Source : OnIslam | Cairo | 27 Jul 2012
Adding to the decades-long suffering of the Muslim minority, Burmese monks are seen fueling hatred against Rohingya Muslims, blocking international aid to the persecuted community, The Independent reported.
"In recent days, monks have emerged in a leading role to enforce denial of humanitarian assistance to Muslims, in support of policy statements by politicians," said Chris Lewa, director of the Arakan project, a regional NGO.
"A member of a humanitarian agency in Sittwe told me that some monks were posted near Muslim displacement camps, checking on and turning away people they suspected would visit for assistance."
Thousands of Rohingya Muslims fled their homes last month after ethnic tensions rocked the western state of Rakhine after the killing of ten Muslims in an attack by Buddhist vigilantes on their bus.
The attack came following the rape and killing of a Buddhist woman, for which Buddhists blame Muslims.
Observers have said that Burmese monks were seen blocking international aid to Muslim refugees, who fled their homes in the recent bout of violence.
Monasteries in Maugdaw and Sittwe have refused to allow international aid to Rohingya Muslims in shelter camps.
They described the aid to Muslim refugees as “biased” in favor of Rohingyas.
Discrimination against Rohingya Muslims has forced thousands of them to flee Burma into neighboring Bangladesh.
Amnesty International said Friday that Rohingya Muslims are increasingly being hit with targeted attacks that have included killings, rape and physical abuse.
Monks’ groups have issued pamphlets warning Burmese against associating with Rohingya Muslims.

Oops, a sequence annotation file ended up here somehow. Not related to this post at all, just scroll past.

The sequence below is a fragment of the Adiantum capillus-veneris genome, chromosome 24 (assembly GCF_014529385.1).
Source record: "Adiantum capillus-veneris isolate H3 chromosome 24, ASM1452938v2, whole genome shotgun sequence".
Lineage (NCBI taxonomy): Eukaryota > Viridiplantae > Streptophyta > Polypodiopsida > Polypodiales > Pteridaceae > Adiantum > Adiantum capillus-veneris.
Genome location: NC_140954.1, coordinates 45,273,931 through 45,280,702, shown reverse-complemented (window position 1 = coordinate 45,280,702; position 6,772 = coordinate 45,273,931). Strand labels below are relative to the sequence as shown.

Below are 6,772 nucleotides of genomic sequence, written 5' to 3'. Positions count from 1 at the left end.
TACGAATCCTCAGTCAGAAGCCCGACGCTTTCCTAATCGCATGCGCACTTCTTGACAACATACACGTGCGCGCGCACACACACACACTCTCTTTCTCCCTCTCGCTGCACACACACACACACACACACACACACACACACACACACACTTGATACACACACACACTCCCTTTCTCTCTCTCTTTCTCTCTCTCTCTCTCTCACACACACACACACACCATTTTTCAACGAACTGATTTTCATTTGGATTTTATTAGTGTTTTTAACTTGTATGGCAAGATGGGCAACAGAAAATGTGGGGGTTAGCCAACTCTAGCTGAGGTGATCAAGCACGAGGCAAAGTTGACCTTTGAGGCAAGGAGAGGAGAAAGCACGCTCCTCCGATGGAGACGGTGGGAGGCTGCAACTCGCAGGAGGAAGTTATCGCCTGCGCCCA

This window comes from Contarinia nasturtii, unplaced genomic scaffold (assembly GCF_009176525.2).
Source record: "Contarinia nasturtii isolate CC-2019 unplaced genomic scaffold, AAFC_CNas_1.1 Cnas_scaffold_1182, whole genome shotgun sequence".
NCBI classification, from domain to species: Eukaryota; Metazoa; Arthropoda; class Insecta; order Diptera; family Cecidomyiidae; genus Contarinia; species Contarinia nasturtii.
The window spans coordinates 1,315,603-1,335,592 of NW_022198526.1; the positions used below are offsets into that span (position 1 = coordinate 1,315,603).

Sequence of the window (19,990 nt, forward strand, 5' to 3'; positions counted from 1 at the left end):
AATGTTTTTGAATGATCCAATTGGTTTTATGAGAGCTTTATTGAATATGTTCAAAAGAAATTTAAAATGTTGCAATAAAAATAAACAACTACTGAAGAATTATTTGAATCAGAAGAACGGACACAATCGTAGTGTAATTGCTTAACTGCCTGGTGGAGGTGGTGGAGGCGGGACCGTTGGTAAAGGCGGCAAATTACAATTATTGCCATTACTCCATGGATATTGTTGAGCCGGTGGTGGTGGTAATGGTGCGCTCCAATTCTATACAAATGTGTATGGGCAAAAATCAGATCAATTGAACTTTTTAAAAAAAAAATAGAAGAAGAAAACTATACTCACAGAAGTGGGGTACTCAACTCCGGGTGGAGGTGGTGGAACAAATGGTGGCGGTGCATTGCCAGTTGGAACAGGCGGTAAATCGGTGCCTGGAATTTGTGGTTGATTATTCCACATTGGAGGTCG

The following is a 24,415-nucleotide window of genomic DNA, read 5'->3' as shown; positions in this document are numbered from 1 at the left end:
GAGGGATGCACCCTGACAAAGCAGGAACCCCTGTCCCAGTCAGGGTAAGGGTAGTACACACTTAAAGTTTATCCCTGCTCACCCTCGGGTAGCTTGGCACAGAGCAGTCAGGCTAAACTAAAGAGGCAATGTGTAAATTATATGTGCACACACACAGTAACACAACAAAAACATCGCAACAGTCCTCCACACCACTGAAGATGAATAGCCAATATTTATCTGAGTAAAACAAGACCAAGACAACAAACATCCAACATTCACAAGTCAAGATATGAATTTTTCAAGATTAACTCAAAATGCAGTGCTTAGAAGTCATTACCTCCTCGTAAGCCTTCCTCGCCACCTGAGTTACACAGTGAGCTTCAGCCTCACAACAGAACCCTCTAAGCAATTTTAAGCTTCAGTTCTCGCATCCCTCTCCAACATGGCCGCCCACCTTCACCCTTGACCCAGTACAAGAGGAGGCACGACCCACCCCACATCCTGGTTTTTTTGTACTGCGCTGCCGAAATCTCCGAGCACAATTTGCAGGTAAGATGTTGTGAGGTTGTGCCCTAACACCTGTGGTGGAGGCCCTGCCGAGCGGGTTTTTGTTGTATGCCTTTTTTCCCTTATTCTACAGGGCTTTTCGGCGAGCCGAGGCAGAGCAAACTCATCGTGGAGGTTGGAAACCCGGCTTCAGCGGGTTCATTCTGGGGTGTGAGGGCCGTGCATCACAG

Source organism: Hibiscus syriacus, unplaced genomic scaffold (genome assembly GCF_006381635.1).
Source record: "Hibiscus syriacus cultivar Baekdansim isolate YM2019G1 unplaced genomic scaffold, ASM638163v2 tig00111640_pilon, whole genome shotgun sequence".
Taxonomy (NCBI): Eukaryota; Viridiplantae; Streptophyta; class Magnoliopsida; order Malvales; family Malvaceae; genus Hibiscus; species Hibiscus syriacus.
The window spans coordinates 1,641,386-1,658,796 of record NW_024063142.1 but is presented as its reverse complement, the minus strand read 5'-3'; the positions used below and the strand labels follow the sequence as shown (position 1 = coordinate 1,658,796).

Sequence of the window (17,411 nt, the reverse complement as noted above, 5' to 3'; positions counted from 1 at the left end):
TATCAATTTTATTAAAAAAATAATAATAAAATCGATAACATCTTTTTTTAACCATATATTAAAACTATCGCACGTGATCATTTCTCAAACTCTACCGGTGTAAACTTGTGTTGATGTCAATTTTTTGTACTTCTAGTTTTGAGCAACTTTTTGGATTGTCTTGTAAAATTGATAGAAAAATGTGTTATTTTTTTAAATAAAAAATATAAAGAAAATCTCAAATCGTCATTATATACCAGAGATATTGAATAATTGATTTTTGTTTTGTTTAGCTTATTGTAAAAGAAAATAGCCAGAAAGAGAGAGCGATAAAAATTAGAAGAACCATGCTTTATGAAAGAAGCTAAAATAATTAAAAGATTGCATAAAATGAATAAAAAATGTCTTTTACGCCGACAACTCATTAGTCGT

One leaflet issued by monks described the Rohingya as “cruel by nature”.
It argued that Rohingya Muslims had plans to exterminate other ethnic groups in Burma.
Statements were also issued by two monk groups, The Young Monks’ Association of Sittwe and Mrauk Oo Monks’ Association, calling on Burmese not to associate with Rohingya.
Monks' leader Ashin Htawara has recently called on the government to send Rohingya "back to their native land".
"The Rohingya are not a Burmese ethnic group,” he said an event in London hosted by the anti-Rohingya Burma Democratic Concern.
“The root cause of the violence… comes from across the border."
The monks’ position is shocking to many as they have often played a role in helping vulnerable people.
"We were shocked to have [Ashin Htawara] propose to us that there should be what amounts to concentration camps for the Rohingya," said Mark Farmaner, director of Burma Campaign UK.
Described by the UN as one of the world's most persecuted minorities, Myanmar’s ethnic-Bengali Muslims, generally known as the Rohingyas, are facing a catalogue of discrimination in their homeland.
They have been denied citizenship rights since an amendment to the citizenship laws in 1982 and are treated as illegal immigrants in their own home.
Myanmar’s government as well as the Buddhist majority refuse to recognize the term "Rohingya", referring to them as "Bengalis".
Earlier this month, Burmese President Thein Sein said that Rohingyas should be settled in a third country.